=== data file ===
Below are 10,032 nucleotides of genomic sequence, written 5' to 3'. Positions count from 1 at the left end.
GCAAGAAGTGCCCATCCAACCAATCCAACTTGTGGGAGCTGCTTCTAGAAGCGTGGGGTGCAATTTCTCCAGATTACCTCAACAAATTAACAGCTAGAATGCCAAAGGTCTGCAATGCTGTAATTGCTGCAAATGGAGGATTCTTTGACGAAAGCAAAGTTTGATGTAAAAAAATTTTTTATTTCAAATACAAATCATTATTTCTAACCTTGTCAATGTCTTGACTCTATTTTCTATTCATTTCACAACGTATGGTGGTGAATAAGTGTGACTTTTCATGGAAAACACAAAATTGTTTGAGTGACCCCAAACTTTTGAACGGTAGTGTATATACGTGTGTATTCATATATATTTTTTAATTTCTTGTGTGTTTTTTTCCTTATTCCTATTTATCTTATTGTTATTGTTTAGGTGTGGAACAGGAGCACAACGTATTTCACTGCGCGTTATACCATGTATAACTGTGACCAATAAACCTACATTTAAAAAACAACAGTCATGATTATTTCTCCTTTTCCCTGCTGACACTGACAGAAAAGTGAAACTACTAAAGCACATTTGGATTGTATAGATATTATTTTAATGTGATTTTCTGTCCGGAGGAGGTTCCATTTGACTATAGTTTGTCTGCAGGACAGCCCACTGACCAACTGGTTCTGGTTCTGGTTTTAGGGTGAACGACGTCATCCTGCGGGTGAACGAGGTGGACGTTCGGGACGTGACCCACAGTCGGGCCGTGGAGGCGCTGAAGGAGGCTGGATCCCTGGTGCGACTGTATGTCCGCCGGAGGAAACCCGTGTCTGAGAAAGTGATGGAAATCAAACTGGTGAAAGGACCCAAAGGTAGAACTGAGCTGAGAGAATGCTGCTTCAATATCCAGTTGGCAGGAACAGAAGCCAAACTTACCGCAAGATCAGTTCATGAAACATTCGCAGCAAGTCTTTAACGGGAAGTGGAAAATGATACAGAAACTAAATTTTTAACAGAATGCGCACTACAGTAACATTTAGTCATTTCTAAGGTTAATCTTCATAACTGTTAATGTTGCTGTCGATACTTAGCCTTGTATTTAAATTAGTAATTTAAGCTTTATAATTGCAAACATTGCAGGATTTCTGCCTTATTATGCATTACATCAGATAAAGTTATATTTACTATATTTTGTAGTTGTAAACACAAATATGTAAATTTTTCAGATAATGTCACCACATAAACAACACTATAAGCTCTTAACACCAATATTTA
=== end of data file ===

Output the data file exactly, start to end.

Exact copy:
Below are 10,032 nucleotides of genomic sequence, written 5' to 3'. Positions count from 1 at the left end.
GCAAGAAGTGCCCATCCAACCAATCCAACTTGTGGGAGCTGCTTCTAGAAGCGTGGGGTGCAATTTCTCCAGATTACCTCAACAAATTAACAGCTAGAATGCCAAAGGTCTGCAATGCTGTAATTGCTGCAAATGGAGGATTCTTTGACGAAAGCAAAGTTTGATGTAAAAAAATTTTTTATTTCAAATACAAATCATTATTTCTAACCTTGTCAATGTCTTGACTCTATTTTCTATTCATTTCACAACGTATGGTGGTGAATAAGTGTGACTTTTCATGGAAAACACAAAATTGTTTGAGTGACCCCAAACTTTTGAACGGTAGTGTATATACGTGTGTATTCATATATATTTTTTAATTTCTTGTGTGTTTTTTTCCTTATTCCTATTTATCTTATTGTTATTGTTTAGGTGTGGAACAGGAGCACAACGTATTTCACTGCGCGTTATACCATGTATAACTGTGACCAATAAACCTACATTTAAAAAACAACAGTCATGATTATTTCTCCTTTTCCCTGCTGACACTGACAGAAAAGTGAAACTACTAAAGCACATTTGGATTGTATAGATATTATTTTAATGTGATTTTCTGTCCGGAGGAGGTTCCATTTGACTATAGTTTGTCTGCAGGACAGCCCACTGACCAACTGGTTCTGGTTCTGGTTTTAGGGTGAACGACGTCATCCTGCGGGTGAACGAGGTGGACGTTCGGGACGTGACCCACAGTCGGGCCGTGGAGGCGCTGAAGGAGGCTGGATCCCTGGTGCGACTGTATGTCCGCCGGAGGAAACCCGTGTCTGAGAAAGTGATGGAAATCAAACTGGTGAAAGGACCCAAAGGTAGAACTGAGCTGAGAGAATGCTGCTTCAATATCCAGTTGGCAGGAACAGAAGCCAAACTTACCGCAAGATCAGTTCATGAAACATTCGCAGCAAGTCTTTAACGGGAAGTGGAAAATGATACAGAAACTAAATTTTTAACAGAATGCGCACTACAGTAACATTTAGTCATTTCTAAGGTTAATCTTCATAACTGTTAATGTTGCTGTCGATACTTAGCCTTGTATTTAAATTAGTAATTTAAGCTTTATAATTGCAAACATTGCAGGATTTCTGCCTTATTATGCATTACATCAGATAAAGTTATATTTACTATATTTTGTAGTTGTAAACACAAATATGTAAATTTTTCAGATAATGTCACCACATAAACAACACTATAAGCTCTTAACACCAATATTTA